Again the author gives his own interpretations ; this time of ideal types preferred by artists of different periods. The first is an Egyptian head of about 1350 B.C.
Here is a dangerous and controversial subject, especially Jeminine Beauty. Nevertheless, it should be considered.
It is not enough to go on drawing the model blindly and aimlessly, though it is true that the constant practice of figure drawing is necessary to an artist. The mere copying of a model is, however, not the end of your troubles ; moreover it is not really true to say that anyone '' copies '' a model exactly. When you look at twenty drawings of the same model by twenty different artists none of the versions will look alike because no two artists look at the model in exactly the same way. Their version is conditioned by their mind and this influences, subconsciously perhaps, their rendering of the subject. It is not a bad thing ; this difference of outlook makes artists' work interesting and gives it a human quality which a photograph lacks.
When an artist, however sincerely, studies his model he is biased — in one direction or another — by many things : his convictions or standards of taste, his aspirations, technical ability, the quality of his eyesight, all kinds of stresses are at work. Though there may be fairly general agreement as to what constitutes a beautiful woman, it does not follow that there is complete unanimity in all details. Not all artists who draw the female figure are trying to draw a beautiful woman, they may be interested more in the beauty of light and shade or the angles of one plane against another. Others, maybe, don't do so because they can't or because their opinion of what constitutes beauty is quite different from that of other people.
It does not necessarily mean that because you try to make your drawing of an attractive model look attractive that she should have an air of insipid sweetness or that she has got to look as sexy and provocative as some movie posters. If the model is attractive then there seems to me no reason why you should not try to show this, but some artists will deliberately avoid anything attractive in their drawing of her because they think it will be considered "inartistic." It may be, of course, that they don't consider she is attractive and this is a matter in which opinions differ.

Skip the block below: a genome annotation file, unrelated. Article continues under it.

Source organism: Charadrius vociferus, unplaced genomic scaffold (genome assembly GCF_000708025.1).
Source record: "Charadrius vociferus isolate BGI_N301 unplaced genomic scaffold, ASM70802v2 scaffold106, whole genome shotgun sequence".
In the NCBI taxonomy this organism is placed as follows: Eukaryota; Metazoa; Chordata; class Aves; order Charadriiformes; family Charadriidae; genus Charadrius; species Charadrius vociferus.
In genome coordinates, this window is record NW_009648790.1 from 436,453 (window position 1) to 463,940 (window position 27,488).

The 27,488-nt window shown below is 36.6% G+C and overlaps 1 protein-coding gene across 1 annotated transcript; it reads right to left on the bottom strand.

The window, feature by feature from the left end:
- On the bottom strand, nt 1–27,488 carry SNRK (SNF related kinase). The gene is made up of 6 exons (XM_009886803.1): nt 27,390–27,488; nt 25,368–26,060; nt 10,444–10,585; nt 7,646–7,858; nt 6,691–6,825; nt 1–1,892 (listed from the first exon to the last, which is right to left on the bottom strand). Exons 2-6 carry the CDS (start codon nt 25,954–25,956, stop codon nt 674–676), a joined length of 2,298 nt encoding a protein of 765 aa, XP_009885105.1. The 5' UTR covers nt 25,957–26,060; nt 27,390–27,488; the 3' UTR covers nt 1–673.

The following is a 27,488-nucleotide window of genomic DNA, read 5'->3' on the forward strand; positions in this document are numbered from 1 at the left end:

To me, it seems essential that you should soon begin to establish a conception of beauty in your own mind which will give you a standard of comparison. You should try
to decide just what you are aiming at beyond the elementary attempt to record the dry facts without any emotion whatever. It is, in any case, a delusion to think that you can draw without emotion of some sort or another. Whether you like it or not, you will have a bias in some direction, even if it is an attempt to have no bias at all !
To realize what your objectives and your standards of beauty are will be a great help to you. For instance, my own personal bias is towards tall graceful figures, not too voluptuous, and faces with well defined bone structure. This does not mean, however, that, if I were drawing a model without these characteristics, I would endeavour to endow her with them. She might have another type of beauty, which it would be equally interesting to try to discover and get on paper.